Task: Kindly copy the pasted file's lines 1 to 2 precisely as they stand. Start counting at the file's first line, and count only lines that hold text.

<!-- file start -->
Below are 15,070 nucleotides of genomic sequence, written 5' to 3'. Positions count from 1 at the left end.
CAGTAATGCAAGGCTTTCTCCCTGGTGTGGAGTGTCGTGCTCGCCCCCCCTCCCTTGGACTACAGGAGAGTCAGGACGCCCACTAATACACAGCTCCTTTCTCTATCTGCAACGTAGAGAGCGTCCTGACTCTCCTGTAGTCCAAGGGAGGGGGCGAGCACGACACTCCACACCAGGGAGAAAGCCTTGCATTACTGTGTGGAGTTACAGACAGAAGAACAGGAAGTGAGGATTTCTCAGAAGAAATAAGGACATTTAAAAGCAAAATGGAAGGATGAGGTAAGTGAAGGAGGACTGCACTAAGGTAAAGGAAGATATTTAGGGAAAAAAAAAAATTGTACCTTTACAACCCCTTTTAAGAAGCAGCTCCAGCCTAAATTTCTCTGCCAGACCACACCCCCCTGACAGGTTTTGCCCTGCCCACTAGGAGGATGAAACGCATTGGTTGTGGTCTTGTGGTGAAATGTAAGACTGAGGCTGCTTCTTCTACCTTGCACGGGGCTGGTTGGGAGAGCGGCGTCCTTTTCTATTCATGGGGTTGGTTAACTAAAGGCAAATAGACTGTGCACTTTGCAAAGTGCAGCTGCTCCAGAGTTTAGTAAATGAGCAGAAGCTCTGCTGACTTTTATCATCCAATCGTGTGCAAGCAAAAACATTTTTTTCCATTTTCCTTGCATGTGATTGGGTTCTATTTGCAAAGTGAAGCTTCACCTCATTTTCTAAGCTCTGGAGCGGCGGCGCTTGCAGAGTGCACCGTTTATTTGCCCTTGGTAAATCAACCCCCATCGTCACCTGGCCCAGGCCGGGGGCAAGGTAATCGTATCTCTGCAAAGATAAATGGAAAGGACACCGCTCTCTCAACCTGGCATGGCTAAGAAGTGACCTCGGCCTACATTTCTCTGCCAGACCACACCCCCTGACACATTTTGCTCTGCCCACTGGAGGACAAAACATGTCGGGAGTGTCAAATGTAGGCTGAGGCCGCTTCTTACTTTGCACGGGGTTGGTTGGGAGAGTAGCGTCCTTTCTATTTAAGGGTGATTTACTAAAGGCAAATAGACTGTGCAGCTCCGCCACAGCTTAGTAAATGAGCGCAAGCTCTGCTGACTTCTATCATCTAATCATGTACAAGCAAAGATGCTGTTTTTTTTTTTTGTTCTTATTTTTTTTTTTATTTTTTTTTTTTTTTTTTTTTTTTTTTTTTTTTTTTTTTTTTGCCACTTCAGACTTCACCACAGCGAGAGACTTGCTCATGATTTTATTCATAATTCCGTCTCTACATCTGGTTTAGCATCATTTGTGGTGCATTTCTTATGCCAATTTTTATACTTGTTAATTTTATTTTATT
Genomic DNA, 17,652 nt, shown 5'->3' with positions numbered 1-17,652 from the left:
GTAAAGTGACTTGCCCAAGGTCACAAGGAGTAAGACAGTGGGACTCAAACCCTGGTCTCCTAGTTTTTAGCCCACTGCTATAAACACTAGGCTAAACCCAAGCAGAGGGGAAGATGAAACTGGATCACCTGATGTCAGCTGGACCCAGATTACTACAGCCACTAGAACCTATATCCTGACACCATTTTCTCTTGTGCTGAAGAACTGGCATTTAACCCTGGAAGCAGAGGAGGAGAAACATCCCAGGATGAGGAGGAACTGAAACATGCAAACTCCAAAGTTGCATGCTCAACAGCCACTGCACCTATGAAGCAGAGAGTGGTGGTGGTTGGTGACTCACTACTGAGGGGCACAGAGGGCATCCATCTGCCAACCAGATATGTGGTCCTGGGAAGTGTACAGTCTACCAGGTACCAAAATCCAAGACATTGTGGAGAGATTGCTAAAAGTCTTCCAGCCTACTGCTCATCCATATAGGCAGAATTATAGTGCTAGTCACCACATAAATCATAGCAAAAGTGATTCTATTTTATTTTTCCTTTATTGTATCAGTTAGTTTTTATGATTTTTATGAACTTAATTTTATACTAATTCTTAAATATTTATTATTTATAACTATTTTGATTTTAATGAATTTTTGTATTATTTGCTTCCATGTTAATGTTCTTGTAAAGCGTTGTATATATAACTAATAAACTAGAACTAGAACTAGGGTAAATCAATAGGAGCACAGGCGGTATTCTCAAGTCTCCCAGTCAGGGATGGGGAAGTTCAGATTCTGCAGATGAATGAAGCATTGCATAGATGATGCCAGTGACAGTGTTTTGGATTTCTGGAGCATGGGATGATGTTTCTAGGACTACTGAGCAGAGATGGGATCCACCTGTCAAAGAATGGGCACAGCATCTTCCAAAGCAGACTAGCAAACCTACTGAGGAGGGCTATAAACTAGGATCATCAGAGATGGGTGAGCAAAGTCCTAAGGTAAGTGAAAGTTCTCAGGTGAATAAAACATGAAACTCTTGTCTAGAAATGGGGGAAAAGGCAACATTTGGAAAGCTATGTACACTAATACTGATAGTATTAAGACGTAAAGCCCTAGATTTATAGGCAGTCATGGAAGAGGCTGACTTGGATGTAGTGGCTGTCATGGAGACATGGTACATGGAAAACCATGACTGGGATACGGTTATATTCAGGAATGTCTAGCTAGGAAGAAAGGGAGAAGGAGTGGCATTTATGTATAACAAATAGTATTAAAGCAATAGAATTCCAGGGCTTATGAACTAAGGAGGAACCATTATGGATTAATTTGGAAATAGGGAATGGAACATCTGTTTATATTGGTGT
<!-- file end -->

Below are 15,070 nucleotides of genomic sequence, written 5' to 3'. Positions count from 1 at the left end.
CAGTAATGCAAGGCTTTCTCCCTGGTGTGGAGTGTCGTGCTCGCCCCCCCTCCCTTGGACTACAGGAGAGTCAGGACGCCCACTAATACACAGCTCCTTTCTCTATCTGCAACGTAGAGAGCGTCCTGACTCTCCTGTAGTCCAAGGGAGGGGGCGAGCACGACACTCCACACCAGGGAGAAAGCCTTGCATTACTGTGTGGAGTTACAGACAGAAGAACAGGAAGTGAGGATTTCTCAGAAGAAATAAGGACATTTAAAAGCAAAATGGAAGGATGAGGTAAGTGAAGGAGGACTGCACTAAGGTAAAGGAAGATATTTAGGGAAAAAAAAAAATTGTACCTTTACAACCCCTTTTAAGAAGCAGCTCCAGCCTAAATTTCTCTGCCAGACCACACCCCCCTGACAGGTTTTGCCCTGCCCACTAGGAGGATGAAACGCATTGGTTGTGGTCTTGTGGTGAAATGTAAGACTGAGGCTGCTTCTTCTACCTTGCACGGGGCTGGTTGGGAGAGCGGCGTCCTTTTCTATTCATGGGGTTGGTTAACTAAAGGCAAATAGACTGTGCACTTTGCAAAGTGCAGCTGCTCCAGAGTTTAGTAAATGAGCAGAAGCTCTGCTGACTTTTATCATCCAATCGTGTGCAAGCAAAAACATTTTTTTCCATTTTCCTTGCATGTGATTGGGTTCTATTTGCAAAGTGAAGCTTCACCTCATTTTCTAAGCTCTGGAGCGGCGGCGCTTGCAGAGTGCACCGTTTATTTGCCCTTGGTAAATCAACCCCCATCGTCACCTGGCCCAGGCCGGGGGCAAGGTAATCGTATCTCTGCAAAGATAAATGGAAAGGACACCGCTCTCTCAACCTGGCATGGCTAAGAAGTGACCTCGGCCTACATTTCTCTGCCAGACCACACCCCCTGACACATTTTGCTCTGCCCACTGGAGGACAAAACATGTCGGGAGTGTCAAATGTAGGCTGAGGCCGCTTCTTACTTTGCACGGGGTTGGTTGGGAGAGTAGCGTCCTTTCTATTTAAGGGTGATTTACTAAAGGCAAATAGACTGTGCAGCTCCGCCACAGCTTAGTAAATGAGCGCAAGCTCTGCTGACTTCTATCATCTAATCATGTACAAGCAAAGATGCTGTTTTTTTTTTTTGTTCTTATTTTTTTTTTTATTTTTTTTTTTTTTTTTTTTTTTTTTTTTTTTTTTTTTTTTTGCCACTTCAGACTTCACCACAGCGAGAGACTTGCTCATGATTTTATTCATAATTCCGTCTCTACATCTGGTTTAGCATCATTTGTGGTGCATTTCTTATGCCAATTTTTATACTTGTTAATTTTATTTTATT